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Jewish World Review June 6, 2001 / 16 Sivan, 5761

Jonah Goldberg

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Consumer Reports

Bush needs to nix his Nixon act -- ONE of the boons, or curses, of editing an online magazine and writing on the Web is that in a typical week I'll receive about a thousand e-mail messages. An irreducible minority of them are from people who wouldn't give me a quarter if my coin-operated dialysis machine was about to turn off.

Let's ignore the folks who've simply wrapped their tinfoil helmets too tight. The most common criticism from the remaining critics is that I always take the Republican position. I have to admit, I find this annoying. Not Rosie O'Donnell annoying, but irksome nonetheless.

I've never taken much pride in being a Republican. I've never been much of a joiner, and the GOP is not exactly the first club I would sign on with anyway (that would be "Really Cool Star Trek Fans Who Don't Live With Their Mothers" - the problem is that it's hard to get enough dues-paying members to pay for the soda and Dixie cups).

As a crude generalization, the Republican Party is made up of two kinds of people, Party Men and Idea Men (yes, yes, women too). The Party people believe in doing what is best for, well, the party. The idea folks want to use the Republican Party as a means to an end. Call it the battle between the Nixons and the Reagans.

If Richard Nixon were alive to day, he would be to the left of about 95 percent of the Democratic Party. Nixon established the Environmental Protection Agency and affirmative action; he also instituted wage and price controls that'd make California electricity rate caps seem like unfettered capitalism.

Nixon's détente assumed moral equivalence between Americans and the Soviets. His motives were always complex, but it's fair to say electoral success was more important to him than ideological victory.

Ronald Reagan (cue applause track), wasn't the complete opposite of Nixon, but he was as close as you could get and still get elected. He called the Soviet Union "evil." He fired the air traffic controllers, put nuclear missiles in Western Europe, deregulated vast swaths of the economy and cut taxes all because that's where his ideas took him - and he brought the party with him.

When George W. Bush was elected, conservatives and Republicans had a fascinating internal debate. Is W. more of a Nixonista, like his father, or a Reaganite like he says? After a lot of yelling, pretty much everyone concluded he's both.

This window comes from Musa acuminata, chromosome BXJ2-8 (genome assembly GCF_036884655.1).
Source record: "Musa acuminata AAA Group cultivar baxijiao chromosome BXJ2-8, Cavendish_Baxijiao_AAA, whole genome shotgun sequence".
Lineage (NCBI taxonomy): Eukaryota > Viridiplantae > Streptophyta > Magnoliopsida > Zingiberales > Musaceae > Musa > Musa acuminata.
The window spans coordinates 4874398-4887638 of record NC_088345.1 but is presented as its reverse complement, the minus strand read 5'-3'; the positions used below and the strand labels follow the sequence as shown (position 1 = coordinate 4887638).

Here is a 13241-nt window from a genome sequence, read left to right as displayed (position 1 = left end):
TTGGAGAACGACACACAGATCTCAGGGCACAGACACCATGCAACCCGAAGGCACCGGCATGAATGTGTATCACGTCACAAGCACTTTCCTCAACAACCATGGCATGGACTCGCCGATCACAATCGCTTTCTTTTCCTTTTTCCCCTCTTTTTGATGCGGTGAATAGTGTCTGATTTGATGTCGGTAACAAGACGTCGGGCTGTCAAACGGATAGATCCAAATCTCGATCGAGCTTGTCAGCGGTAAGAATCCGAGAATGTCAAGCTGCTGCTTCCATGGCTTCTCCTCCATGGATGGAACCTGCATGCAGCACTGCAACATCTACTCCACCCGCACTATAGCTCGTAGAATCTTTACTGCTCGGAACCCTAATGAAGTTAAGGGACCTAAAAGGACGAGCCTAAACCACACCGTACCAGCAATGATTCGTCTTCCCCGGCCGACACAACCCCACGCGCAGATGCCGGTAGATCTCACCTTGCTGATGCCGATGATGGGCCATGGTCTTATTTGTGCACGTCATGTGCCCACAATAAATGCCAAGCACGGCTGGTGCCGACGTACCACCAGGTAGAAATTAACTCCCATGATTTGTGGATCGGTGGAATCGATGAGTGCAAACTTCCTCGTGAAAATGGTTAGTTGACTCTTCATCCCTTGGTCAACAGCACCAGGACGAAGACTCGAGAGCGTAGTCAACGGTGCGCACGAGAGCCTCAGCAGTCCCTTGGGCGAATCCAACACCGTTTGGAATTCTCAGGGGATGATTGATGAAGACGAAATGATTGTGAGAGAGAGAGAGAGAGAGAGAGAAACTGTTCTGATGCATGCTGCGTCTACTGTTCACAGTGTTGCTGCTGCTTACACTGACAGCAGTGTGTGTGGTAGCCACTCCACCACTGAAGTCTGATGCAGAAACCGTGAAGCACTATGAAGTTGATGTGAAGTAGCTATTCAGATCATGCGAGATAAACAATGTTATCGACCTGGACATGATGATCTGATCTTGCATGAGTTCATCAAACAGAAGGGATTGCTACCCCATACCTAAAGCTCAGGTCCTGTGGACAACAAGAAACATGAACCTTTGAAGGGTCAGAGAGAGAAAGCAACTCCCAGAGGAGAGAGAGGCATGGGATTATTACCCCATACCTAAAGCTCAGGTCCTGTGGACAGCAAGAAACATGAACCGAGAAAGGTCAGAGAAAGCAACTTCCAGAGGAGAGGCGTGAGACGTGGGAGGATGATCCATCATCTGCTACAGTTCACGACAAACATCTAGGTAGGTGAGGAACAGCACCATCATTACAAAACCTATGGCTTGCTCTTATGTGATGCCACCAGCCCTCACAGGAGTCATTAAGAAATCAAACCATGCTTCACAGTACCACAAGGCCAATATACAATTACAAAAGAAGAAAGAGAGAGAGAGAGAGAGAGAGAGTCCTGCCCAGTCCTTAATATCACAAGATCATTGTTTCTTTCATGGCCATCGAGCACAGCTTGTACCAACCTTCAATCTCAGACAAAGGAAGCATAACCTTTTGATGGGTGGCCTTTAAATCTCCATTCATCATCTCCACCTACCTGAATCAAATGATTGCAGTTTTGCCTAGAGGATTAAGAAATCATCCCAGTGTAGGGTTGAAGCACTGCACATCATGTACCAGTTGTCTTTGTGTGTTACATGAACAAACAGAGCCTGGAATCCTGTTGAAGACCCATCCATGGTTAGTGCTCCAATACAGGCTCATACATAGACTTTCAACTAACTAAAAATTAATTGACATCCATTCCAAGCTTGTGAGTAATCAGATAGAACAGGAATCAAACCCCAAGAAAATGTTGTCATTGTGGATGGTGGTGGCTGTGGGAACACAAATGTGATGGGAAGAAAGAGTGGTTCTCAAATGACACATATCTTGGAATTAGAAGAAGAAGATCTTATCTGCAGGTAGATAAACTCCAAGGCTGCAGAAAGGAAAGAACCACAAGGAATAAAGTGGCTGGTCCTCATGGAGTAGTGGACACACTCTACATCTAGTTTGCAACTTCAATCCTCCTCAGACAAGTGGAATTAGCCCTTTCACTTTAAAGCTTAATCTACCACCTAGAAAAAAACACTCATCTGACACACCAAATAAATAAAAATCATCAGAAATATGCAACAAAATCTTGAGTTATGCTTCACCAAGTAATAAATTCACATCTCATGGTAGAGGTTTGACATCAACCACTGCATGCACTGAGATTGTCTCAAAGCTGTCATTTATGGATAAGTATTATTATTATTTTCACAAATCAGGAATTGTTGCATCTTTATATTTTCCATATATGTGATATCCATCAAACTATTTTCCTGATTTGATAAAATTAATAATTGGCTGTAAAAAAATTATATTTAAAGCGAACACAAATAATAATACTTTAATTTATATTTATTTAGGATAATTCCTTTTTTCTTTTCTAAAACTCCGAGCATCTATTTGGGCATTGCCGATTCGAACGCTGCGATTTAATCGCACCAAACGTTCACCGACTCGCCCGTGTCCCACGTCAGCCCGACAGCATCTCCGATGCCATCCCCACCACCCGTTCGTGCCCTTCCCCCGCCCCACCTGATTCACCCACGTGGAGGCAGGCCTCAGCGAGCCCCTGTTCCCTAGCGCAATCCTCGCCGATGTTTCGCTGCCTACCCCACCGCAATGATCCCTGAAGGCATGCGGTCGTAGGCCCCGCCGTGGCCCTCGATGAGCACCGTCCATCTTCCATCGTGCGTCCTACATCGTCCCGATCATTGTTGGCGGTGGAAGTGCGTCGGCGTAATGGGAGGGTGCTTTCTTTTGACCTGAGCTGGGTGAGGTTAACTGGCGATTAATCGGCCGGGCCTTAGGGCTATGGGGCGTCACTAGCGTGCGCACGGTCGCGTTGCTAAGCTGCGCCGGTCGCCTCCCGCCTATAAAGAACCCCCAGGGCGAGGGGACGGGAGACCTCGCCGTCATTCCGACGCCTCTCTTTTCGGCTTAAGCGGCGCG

And therein lies my problem with Bush. As a Reaganite, I like Bush best when he's avoided being Nixonian (or to be more harsh, Clintonian). On issues like taxes, Social Security privatization and deregulation, I'm in the cheering section.

But there are other areas where creeping Nixonian realism makes me boo. For example, there's a worrisome morality gap in the administration's foreign policy. In April, Colin Powell praised the "good things" Fidel Castro has done for his people. And, of course, we apologized to China for the inconvenience we caused them when they illegally captured our plane.

Just this week, the Bush administration threw a Nixonian bone to labor unions, when it announced it was going to seek new trade protections on the importation of foreign steel.

A pragmatist can forgive a little Nixonism from time to time. But the White House's approach to education has been unforgivable. During the campaign, Bush promised to hold poor schools accountable for the federal dollars they received. He righteously, and rightly, denounced "the soft bigotry of low expectations" that permits schools to graduate illiterate and innumerate poor minority kids just because it's easier to do so. All of that's gone over the side as the administration continues its quest for an education photo-op with Ted Kennedy.

Even more depressing is the cynicism behind the increase in funding for bilingual education. There's nothing wrong with the president reaching out to Hispanics by speaking Spanish and making his case to a political bloc of growing influence.

But it takes tricky Dick's cynicism to stand by as bilingual-education funding goes through the roof. It's largely a settled issue that bilingual education holds children back from learning English and by extension from moving up the socioeconomic ladder. But the president who swore he'd "leave no children behind" needs to court Hispanic political leaders to build a winning coalition in 2004.

The most disappointing fact is that Bush is doing best politically in the areas where I think he's doing the worst ideologically. A new Washington Post poll shows that his enduring strengths with the public are in foreign policy and education.

The silver lining to all this, at least for me, is that now I will get fewer e-mails from people claiming I always take the Republican position on everything.

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